What would be a good way of testing this draw pressure?

I'm sure others all do it differently, and I don't propose to know or say my way is the best, but some squeeze and release and watch for amount of play, and have a feel for it, to know when it is too much or just right. Then test firing will be the only tell. Then others like myself will use a produce scale and a clamp. I use a quick grip with rubber jaws. Now, this is all before bedding, to find out my perfect combination and accuracy rating. Then when I find it, I incorporate this amount of draw during the bedding process. If the bedding is built up too much and I loose or gain pressure, I sometimes must anneal the barrel band lip and reset it to regain my desired draw, or surface bedding down some in places. Hence the idea of another way to adjust by using the inside diameter of the barrel band. A way to make adjustments quickly and precisely with shims of varying thicknesses and even varying hardnesses. Would it be much of an issue rip with the heavy barrels and the double lugged receiver.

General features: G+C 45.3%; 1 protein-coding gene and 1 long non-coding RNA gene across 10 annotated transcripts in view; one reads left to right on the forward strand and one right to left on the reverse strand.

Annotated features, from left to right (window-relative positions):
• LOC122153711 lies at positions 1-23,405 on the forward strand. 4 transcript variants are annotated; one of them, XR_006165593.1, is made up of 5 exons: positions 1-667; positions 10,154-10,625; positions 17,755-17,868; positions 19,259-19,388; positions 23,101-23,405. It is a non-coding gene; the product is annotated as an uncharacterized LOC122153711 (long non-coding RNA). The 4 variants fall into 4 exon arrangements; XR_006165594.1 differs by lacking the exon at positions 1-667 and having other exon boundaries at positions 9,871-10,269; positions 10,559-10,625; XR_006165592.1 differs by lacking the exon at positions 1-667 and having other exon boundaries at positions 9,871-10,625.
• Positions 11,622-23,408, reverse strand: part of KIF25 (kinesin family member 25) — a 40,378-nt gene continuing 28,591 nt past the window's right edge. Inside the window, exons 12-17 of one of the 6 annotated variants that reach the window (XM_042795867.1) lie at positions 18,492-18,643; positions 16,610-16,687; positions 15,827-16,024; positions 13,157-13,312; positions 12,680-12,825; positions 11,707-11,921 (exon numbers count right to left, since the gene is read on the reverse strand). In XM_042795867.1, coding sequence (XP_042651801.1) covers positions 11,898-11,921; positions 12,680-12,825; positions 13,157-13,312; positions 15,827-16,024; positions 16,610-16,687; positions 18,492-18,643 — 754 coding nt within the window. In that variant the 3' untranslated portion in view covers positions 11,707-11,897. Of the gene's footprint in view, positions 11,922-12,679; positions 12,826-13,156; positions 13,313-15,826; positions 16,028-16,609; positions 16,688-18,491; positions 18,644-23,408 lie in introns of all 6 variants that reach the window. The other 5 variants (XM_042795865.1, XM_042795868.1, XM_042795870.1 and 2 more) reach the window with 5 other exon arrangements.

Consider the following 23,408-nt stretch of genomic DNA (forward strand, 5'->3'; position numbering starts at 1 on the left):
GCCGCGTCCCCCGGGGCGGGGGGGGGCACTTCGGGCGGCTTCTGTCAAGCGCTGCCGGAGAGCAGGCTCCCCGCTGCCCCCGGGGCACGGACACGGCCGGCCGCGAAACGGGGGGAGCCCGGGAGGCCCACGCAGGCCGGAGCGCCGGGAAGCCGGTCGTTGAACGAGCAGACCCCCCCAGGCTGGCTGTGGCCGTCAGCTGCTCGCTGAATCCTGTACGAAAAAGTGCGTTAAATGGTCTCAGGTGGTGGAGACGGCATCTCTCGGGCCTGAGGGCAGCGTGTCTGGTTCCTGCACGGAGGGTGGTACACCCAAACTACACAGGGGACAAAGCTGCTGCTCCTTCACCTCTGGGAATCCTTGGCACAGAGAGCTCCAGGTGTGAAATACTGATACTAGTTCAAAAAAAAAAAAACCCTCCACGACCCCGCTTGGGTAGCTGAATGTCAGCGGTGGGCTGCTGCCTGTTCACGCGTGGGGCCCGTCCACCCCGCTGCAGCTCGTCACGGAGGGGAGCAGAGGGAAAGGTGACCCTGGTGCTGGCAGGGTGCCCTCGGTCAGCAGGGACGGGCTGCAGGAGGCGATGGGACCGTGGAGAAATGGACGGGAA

I really don't know since I have fooled with them very little, and have learned alot from Ted and his assessments of them and postings, but would think that the draw does have some effect, however small, but the adjustable screw pillar type helps I'm sure. Probably the barrel band relationship to the ferrel would be the biggest variable. Perhaps pick your chosen stock and action combo, and sit down in the recliner watching TV at night with your lapping compound, and mate the two together till they are slick, or use Art's method for radius mating.
I did not think any draw pressure would be desired I thought one would want to free float the barrel. Any thoughts?

Well, to each his own, and yes, a free floated M14 would be good if possible, but the only way is to throw the barrel band away. If you have one on the rifle, there will be some draw pressure, if not just sitting still, for sure when its fired and starts whipping around, but I have done experiments with lashing barrels down, and gotten good results with accuracy, and I have done several with different varying degrees of draw on other guys rifles, with positive results.